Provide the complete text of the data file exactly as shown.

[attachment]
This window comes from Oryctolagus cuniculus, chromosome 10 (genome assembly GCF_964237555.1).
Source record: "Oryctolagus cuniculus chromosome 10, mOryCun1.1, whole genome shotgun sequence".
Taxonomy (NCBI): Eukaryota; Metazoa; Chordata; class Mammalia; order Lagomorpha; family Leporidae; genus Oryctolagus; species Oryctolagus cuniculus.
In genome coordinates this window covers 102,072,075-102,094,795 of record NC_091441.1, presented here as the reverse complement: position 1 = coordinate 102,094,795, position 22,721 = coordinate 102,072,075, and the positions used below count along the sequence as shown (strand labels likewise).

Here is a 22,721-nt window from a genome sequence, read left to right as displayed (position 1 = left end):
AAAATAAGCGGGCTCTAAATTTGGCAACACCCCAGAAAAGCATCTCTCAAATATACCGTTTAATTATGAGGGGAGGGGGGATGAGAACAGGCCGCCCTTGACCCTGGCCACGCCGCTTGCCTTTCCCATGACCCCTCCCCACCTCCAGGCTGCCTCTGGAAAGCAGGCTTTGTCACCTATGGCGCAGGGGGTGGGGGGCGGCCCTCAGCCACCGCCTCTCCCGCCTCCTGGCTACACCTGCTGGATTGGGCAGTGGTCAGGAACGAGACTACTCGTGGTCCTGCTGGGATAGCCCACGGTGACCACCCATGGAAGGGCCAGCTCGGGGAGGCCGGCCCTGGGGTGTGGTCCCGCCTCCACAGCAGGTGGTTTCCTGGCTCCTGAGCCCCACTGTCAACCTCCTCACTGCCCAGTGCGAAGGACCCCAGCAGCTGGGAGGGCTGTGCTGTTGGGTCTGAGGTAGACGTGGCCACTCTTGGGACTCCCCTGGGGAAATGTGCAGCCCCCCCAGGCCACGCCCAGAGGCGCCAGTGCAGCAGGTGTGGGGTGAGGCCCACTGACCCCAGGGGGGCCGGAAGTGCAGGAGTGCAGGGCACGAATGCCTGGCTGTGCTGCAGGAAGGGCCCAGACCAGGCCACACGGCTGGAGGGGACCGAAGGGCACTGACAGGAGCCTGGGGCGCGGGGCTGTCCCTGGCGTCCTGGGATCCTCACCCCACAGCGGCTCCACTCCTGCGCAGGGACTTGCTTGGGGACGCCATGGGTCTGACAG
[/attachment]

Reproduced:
This window comes from Oryctolagus cuniculus, chromosome 10 (genome assembly GCF_964237555.1).
Source record: "Oryctolagus cuniculus chromosome 10, mOryCun1.1, whole genome shotgun sequence".
Taxonomy (NCBI): Eukaryota; Metazoa; Chordata; class Mammalia; order Lagomorpha; family Leporidae; genus Oryctolagus; species Oryctolagus cuniculus.
In genome coordinates this window covers 102,072,075-102,094,795 of record NC_091441.1, presented here as the reverse complement: position 1 = coordinate 102,094,795, position 22,721 = coordinate 102,072,075, and the positions used below count along the sequence as shown (strand labels likewise).

Here is a 22,721-nt window from a genome sequence, read left to right as displayed (position 1 = left end):
AAAATAAGCGGGCTCTAAATTTGGCAACACCCCAGAAAAGCATCTCTCAAATATACCGTTTAATTATGAGGGGAGGGGGGATGAGAACAGGCCGCCCTTGACCCTGGCCACGCCGCTTGCCTTTCCCATGACCCCTCCCCACCTCCAGGCTGCCTCTGGAAAGCAGGCTTTGTCACCTATGGCGCAGGGGGTGGGGGGCGGCCCTCAGCCACCGCCTCTCCCGCCTCCTGGCTACACCTGCTGGATTGGGCAGTGGTCAGGAACGAGACTACTCGTGGTCCTGCTGGGATAGCCCACGGTGACCACCCATGGAAGGGCCAGCTCGGGGAGGCCGGCCCTGGGGTGTGGTCCCGCCTCCACAGCAGGTGGTTTCCTGGCTCCTGAGCCCCACTGTCAACCTCCTCACTGCCCAGTGCGAAGGACCCCAGCAGCTGGGAGGGCTGTGCTGTTGGGTCTGAGGTAGACGTGGCCACTCTTGGGACTCCCCTGGGGAAATGTGCAGCCCCCCCAGGCCACGCCCAGAGGCGCCAGTGCAGCAGGTGTGGGGTGAGGCCCACTGACCCCAGGGGGGCCGGAAGTGCAGGAGTGCAGGGCACGAATGCCTGGCTGTGCTGCAGGAAGGGCCCAGACCAGGCCACACGGCTGGAGGGGACCGAAGGGCACTGACAGGAGCCTGGGGCGCGGGGCTGTCCCTGGCGTCCTGGGATCCTCACCCCACAGCGGCTCCACTCCTGCGCAGGGACTTGCTTGGGGACGCCATGGGTCTGACAG